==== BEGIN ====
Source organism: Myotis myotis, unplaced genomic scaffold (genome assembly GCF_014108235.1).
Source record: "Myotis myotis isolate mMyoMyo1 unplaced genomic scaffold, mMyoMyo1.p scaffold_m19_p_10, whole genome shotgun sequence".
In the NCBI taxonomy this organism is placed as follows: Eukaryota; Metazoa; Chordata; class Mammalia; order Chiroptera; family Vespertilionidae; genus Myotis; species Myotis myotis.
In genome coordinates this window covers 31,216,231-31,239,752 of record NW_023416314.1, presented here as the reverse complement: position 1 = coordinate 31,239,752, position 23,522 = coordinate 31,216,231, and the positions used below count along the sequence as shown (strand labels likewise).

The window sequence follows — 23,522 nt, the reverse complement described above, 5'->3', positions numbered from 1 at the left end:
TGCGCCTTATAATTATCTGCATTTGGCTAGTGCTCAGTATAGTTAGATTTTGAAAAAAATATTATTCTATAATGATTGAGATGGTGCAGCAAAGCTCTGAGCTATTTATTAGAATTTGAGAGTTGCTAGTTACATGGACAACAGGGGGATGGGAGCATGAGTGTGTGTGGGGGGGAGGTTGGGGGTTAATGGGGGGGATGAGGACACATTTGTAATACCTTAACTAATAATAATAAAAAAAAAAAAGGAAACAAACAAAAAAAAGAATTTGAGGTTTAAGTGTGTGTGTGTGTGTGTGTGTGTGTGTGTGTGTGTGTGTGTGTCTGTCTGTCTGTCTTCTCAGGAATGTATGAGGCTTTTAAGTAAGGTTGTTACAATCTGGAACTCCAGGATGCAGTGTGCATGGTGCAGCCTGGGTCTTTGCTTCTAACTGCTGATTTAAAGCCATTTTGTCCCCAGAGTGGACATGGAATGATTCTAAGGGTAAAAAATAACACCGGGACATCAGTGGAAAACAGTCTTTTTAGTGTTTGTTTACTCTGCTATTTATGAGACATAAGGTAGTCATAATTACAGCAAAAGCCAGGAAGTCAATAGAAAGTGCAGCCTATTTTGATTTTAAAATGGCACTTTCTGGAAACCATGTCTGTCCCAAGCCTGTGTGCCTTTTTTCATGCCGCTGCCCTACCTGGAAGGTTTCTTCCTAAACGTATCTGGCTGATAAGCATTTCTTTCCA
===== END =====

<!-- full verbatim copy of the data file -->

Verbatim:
Source organism: Myotis myotis, unplaced genomic scaffold (genome assembly GCF_014108235.1).
Source record: "Myotis myotis isolate mMyoMyo1 unplaced genomic scaffold, mMyoMyo1.p scaffold_m19_p_10, whole genome shotgun sequence".
In the NCBI taxonomy this organism is placed as follows: Eukaryota; Metazoa; Chordata; class Mammalia; order Chiroptera; family Vespertilionidae; genus Myotis; species Myotis myotis.
In genome coordinates this window covers 31,216,231-31,239,752 of record NW_023416314.1, presented here as the reverse complement: position 1 = coordinate 31,239,752, position 23,522 = coordinate 31,216,231, and the positions used below count along the sequence as shown (strand labels likewise).

The window sequence follows — 23,522 nt, the reverse complement described above, 5'->3', positions numbered from 1 at the left end:
TGCGCCTTATAATTATCTGCATTTGGCTAGTGCTCAGTATAGTTAGATTTTGAAAAAAATATTATTCTATAATGATTGAGATGGTGCAGCAAAGCTCTGAGCTATTTATTAGAATTTGAGAGTTGCTAGTTACATGGACAACAGGGGGATGGGAGCATGAGTGTGTGTGGGGGGGAGGTTGGGGGTTAATGGGGGGGATGAGGACACATTTGTAATACCTTAACTAATAATAATAAAAAAAAAAAAGGAAACAAACAAAAAAAAGAATTTGAGGTTTAAGTGTGTGTGTGTGTGTGTGTGTGTGTGTGTGTGTGTGTGTGTGTCTGTCTGTCTGTCTTCTCAGGAATGTATGAGGCTTTTAAGTAAGGTTGTTACAATCTGGAACTCCAGGATGCAGTGTGCATGGTGCAGCCTGGGTCTTTGCTTCTAACTGCTGATTTAAAGCCATTTTGTCCCCAGAGTGGACATGGAATGATTCTAAGGGTAAAAAATAACACCGGGACATCAGTGGAAAACAGTCTTTTTAGTGTTTGTTTACTCTGCTATTTATGAGACATAAGGTAGTCATAATTACAGCAAAAGCCAGGAAGTCAATAGAAAGTGCAGCCTATTTTGATTTTAAAATGGCACTTTCTGGAAACCATGTCTGTCCCAAGCCTGTGTGCCTTTTTTCATGCCGCTGCCCTACCTGGAAGGTTTCTTCCTAAACGTATCTGGCTGATAAGCATTTCTTTCCA